PHL 3000: Critical Thinking Week 6 Notes
PHL 3000: Critical Thinking Week 6 Notes PHL 3000
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This 2 page Class Notes was uploaded by Haley Cochran on Monday October 10, 2016. The Class Notes belongs to PHL 3000 at Wright State University taught by Dr. Scott Wilson in Fall 2016. Since its upload, it has received 5 views. For similar materials see Critical Thinking in Philosophy at Wright State University.
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Date Created: 10/10/16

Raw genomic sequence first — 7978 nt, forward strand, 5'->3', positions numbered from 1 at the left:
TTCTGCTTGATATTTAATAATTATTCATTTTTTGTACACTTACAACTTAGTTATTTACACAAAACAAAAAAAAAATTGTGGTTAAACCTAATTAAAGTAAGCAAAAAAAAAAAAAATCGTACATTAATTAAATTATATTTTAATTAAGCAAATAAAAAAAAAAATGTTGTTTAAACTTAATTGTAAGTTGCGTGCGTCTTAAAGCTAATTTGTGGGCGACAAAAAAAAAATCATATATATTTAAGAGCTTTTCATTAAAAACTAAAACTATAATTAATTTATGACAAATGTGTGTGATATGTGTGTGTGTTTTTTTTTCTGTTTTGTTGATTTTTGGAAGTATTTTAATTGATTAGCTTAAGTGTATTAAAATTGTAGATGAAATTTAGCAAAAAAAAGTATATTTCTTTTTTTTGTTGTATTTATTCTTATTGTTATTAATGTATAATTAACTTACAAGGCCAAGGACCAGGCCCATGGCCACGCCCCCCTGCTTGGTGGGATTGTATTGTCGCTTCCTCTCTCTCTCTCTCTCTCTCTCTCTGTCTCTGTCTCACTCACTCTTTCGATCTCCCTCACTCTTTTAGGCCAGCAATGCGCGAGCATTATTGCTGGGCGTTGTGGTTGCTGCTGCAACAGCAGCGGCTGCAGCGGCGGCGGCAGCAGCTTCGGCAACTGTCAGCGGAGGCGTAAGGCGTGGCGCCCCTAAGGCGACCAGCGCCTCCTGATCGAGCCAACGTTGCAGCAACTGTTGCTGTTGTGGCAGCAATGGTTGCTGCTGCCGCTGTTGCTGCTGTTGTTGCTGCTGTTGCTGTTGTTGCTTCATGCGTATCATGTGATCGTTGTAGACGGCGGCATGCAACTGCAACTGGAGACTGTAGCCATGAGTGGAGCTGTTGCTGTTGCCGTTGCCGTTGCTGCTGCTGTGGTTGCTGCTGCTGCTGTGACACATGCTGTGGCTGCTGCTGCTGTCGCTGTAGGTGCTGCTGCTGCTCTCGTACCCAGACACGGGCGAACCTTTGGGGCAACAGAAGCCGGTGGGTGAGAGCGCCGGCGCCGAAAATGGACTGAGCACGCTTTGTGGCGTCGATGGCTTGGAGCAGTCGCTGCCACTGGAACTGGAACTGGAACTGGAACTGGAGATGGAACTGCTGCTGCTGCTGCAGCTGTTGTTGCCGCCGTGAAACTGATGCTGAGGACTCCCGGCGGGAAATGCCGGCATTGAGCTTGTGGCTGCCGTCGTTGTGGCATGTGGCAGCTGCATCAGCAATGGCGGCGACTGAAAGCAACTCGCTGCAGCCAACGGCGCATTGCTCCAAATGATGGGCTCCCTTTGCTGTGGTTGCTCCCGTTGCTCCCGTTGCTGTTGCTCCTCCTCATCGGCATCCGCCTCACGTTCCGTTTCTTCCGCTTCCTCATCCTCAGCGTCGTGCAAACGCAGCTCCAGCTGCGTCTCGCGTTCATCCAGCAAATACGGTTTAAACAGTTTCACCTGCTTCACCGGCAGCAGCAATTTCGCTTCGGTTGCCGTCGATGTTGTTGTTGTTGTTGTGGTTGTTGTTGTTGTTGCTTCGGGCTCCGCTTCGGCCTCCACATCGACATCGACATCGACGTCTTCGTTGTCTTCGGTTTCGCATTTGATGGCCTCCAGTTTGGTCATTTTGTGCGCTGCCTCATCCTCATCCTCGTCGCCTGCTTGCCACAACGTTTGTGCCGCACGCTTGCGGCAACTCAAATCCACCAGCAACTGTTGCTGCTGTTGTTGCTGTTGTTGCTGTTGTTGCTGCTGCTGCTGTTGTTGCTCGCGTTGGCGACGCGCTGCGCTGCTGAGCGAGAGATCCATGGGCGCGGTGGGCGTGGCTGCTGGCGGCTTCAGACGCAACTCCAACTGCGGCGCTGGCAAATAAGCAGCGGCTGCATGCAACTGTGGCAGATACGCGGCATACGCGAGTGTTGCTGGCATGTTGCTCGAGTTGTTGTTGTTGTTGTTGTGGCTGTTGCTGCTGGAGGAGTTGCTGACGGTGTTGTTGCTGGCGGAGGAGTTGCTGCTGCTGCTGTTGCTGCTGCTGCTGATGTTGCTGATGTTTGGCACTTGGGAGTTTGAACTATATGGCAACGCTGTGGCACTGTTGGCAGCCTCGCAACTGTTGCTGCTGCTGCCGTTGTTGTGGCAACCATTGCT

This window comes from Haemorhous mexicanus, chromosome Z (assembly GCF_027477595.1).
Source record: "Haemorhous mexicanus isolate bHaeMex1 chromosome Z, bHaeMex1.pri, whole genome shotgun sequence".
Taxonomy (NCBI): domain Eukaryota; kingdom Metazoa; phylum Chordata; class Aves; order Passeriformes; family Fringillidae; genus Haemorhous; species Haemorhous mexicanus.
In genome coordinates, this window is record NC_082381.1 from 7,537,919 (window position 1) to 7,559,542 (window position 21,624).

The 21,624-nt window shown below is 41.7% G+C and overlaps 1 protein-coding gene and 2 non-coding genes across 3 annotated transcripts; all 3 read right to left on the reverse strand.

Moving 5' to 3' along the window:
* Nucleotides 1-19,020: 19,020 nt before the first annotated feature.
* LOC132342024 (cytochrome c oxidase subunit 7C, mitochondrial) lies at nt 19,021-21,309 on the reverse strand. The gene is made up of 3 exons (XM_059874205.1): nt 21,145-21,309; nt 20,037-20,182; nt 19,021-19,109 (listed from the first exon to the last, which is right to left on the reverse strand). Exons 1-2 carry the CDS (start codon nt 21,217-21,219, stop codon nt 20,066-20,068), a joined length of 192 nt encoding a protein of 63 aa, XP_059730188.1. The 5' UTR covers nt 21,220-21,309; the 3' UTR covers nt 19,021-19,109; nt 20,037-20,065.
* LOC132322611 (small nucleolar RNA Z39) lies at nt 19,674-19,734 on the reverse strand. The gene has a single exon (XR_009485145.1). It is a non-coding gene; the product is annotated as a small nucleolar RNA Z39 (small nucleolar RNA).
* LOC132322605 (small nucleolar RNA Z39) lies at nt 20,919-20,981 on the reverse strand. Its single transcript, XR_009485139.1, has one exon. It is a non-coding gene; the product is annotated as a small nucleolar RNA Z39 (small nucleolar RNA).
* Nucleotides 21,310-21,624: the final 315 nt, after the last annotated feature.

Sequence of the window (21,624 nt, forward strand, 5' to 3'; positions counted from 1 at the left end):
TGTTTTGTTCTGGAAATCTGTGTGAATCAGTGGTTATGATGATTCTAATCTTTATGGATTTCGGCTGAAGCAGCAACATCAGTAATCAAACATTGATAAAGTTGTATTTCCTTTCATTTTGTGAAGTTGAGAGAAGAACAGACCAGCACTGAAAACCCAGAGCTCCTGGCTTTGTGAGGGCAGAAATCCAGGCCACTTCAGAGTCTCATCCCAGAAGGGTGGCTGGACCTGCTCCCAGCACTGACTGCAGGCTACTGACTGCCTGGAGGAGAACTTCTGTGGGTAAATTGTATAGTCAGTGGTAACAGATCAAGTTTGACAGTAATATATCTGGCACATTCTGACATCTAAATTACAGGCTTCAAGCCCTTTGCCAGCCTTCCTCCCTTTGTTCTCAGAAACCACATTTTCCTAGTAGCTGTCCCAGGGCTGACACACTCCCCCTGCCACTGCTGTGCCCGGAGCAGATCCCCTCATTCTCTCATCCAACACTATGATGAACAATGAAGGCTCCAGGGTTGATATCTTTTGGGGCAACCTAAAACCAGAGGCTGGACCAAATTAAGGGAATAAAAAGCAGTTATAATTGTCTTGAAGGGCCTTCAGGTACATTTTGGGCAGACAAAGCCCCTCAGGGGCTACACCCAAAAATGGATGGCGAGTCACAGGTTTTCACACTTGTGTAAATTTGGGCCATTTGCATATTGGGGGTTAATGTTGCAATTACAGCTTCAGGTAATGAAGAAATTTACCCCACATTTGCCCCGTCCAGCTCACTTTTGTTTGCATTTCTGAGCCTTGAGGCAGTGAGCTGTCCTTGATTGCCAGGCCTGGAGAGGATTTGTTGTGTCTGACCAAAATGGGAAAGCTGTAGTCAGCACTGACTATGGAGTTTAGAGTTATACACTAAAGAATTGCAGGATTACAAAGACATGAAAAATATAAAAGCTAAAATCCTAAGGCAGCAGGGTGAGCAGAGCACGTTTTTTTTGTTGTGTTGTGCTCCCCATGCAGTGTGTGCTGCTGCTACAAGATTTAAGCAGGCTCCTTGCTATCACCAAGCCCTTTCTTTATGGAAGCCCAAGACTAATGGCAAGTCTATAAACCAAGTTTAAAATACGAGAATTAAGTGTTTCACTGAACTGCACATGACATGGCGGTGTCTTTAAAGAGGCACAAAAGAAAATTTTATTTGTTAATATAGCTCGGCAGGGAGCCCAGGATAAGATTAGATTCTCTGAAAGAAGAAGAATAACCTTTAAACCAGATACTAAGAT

Critical Thinking October 7th Fallacies of Weak Induction ➢ Arguments in which it is claimed that if the premises are true, then the conclusion is likely to be true. ➢ In these fallacies, the premises are relevant to the conclusion. ➢ However, the connection between premises and conclusion is very weak. Appeal to Unqualified Authority ➢ Occurs anytime someone supports a conclusion by relying on the testimony of someone who, although an authority on some matter, is not an authority on the topic under consideration. ○ My doctor is going to buy stock xyz, so I will too. ○ Pamela Anderson hates furs, you should too. ○ *Question: Who are the qualified authorities? ■ Cannot be answered in a general way Appeal to Ignorance ➢ Occurs anytime someone concludes that, since a certain statement has not been proven true (false), that it must be relevant considerations. ○ Bob tried to prove that ghosts don’t exist. ■ Since he failed, ghosts are real. Hasty Generalization ➢ Occurs anytime someone concludes something on the basis of a non-representative examples. ○ Be sure to ask if you are relying on a closed group thinking. ○ Seek alternative sources. False Cause ➢ Occurs whenever someone argues that X causes Y, yet it is probably not true that X causes Y. ○ Every time I wash my car it rains, I must control the weather. ○ The coin has come up heads 10 times in a row; tails is due. ○ Our generation lives longer than any that came before it. Nutritional sciences is a wonder. ■ Claiming a small part of the cause is the whole cause. Slippery Slope ➢ Occurs any time someone claims that a conclusion follows from a faulty chain of cause and effect. Weak Analogy ➢ Analogical Reasoning: ○ X has properties A,B,C Y has properties A,B,C,D Therefore, X probably has D as well. ○ Since running and swimming places similar stress on the body, and since stretching is good for runners, stretching is probably good for swimmers. ○ No one would buy shoes without trying them on first, why would you get married without having sex first. ■ Very weak argument.